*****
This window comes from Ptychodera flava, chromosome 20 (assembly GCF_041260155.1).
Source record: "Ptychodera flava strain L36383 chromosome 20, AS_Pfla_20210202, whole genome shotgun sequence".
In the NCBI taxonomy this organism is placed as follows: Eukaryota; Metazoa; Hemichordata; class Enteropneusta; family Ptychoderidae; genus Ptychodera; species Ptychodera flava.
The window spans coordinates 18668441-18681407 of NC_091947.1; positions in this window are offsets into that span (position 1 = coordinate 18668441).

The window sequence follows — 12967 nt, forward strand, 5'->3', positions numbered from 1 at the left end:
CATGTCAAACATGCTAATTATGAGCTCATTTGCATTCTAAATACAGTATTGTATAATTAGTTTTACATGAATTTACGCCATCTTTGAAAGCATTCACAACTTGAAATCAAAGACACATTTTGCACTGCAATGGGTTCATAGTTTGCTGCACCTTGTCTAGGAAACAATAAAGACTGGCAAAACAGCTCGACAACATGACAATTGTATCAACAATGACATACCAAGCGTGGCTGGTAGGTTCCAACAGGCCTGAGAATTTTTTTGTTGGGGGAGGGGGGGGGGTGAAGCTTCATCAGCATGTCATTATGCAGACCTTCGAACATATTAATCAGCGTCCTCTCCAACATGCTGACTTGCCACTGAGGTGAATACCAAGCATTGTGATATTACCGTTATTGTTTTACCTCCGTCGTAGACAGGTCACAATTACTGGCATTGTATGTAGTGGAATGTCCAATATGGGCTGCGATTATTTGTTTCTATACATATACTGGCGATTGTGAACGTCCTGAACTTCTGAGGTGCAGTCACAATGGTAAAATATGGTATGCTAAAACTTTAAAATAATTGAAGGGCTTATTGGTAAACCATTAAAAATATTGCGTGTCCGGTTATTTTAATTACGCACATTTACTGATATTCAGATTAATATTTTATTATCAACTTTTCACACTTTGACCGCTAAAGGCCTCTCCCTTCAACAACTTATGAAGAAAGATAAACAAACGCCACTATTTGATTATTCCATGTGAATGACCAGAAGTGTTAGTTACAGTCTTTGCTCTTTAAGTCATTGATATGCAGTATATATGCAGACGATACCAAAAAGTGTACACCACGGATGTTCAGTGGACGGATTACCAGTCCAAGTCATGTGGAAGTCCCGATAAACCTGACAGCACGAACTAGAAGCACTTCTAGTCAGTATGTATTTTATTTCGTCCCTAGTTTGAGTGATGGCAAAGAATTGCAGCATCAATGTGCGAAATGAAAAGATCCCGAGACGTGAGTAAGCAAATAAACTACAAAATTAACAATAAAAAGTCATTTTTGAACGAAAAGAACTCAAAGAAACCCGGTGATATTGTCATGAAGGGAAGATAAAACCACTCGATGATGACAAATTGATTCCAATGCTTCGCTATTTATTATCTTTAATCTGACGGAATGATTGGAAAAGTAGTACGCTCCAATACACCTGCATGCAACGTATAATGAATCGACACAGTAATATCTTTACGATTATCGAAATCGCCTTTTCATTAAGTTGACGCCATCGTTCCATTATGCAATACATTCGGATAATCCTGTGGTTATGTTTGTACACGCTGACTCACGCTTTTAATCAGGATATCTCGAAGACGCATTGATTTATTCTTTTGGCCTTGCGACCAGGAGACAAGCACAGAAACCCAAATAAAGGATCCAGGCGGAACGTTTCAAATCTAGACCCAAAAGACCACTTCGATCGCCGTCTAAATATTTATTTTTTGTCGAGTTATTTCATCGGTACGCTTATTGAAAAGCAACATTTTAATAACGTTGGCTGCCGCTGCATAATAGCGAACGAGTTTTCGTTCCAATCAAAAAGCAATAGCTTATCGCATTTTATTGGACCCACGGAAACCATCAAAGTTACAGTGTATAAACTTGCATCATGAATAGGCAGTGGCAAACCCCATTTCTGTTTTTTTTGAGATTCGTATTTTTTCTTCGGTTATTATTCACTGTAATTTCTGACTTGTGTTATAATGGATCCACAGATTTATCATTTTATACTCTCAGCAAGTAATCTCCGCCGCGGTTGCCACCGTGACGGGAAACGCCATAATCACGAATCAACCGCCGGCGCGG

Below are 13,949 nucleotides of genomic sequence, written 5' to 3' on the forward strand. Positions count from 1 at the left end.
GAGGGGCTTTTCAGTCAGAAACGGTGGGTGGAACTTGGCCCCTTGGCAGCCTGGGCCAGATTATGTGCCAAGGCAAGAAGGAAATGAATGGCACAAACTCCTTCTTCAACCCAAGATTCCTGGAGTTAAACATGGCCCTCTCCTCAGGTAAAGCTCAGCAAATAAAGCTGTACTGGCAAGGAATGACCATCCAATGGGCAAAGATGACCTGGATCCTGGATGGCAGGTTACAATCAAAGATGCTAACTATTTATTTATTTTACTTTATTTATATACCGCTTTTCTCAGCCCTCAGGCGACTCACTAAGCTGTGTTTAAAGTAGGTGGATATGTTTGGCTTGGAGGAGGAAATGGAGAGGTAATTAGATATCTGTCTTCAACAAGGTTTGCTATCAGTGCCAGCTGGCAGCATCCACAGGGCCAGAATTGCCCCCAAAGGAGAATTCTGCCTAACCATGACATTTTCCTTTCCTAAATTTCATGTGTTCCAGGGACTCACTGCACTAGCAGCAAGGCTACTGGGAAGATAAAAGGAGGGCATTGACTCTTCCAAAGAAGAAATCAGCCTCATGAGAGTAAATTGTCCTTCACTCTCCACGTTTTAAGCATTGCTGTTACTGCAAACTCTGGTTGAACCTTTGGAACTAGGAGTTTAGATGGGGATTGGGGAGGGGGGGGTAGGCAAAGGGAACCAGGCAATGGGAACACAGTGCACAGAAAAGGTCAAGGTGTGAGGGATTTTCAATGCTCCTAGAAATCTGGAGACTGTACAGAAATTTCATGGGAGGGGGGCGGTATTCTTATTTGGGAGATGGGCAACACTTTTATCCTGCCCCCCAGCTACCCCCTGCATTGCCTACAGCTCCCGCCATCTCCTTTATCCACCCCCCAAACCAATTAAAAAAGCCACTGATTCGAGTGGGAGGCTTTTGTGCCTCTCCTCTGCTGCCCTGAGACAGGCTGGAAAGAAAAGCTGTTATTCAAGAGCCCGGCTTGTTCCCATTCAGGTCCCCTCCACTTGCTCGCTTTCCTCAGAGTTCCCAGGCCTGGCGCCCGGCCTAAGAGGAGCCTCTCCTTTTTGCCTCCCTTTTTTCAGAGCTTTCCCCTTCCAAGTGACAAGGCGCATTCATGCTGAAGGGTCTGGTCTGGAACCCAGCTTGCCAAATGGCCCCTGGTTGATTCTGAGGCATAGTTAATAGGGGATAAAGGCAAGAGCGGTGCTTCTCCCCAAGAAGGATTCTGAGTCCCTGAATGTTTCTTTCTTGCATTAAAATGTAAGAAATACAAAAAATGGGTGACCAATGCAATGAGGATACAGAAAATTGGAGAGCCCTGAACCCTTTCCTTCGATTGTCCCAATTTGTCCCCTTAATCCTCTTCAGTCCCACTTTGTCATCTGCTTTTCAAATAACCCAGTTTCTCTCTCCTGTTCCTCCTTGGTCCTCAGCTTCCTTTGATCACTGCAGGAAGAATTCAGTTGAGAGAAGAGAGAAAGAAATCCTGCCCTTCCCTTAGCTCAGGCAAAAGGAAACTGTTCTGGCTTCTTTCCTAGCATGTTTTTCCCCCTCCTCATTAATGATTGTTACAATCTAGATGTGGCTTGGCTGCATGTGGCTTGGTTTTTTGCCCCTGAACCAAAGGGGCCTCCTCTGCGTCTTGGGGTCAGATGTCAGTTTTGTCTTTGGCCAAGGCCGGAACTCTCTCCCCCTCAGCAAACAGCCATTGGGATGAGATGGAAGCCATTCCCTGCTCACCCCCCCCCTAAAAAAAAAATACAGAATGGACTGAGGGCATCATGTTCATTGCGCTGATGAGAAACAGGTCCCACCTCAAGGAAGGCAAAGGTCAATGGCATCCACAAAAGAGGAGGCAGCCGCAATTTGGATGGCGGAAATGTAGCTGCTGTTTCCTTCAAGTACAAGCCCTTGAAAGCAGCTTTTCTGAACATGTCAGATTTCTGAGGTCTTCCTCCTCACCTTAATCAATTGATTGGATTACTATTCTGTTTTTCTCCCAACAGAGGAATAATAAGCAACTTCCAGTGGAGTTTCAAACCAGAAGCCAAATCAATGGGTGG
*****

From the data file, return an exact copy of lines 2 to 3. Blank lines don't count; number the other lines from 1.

Source record: "Ptychodera flava strain L36383 chromosome 20, AS_Pfla_20210202, whole genome shotgun sequence".
In the NCBI taxonomy this organism is placed as follows: Eukaryota; Metazoa; Hemichordata; class Enteropneusta; family Ptychoderidae; genus Ptychodera; species Ptychodera flava.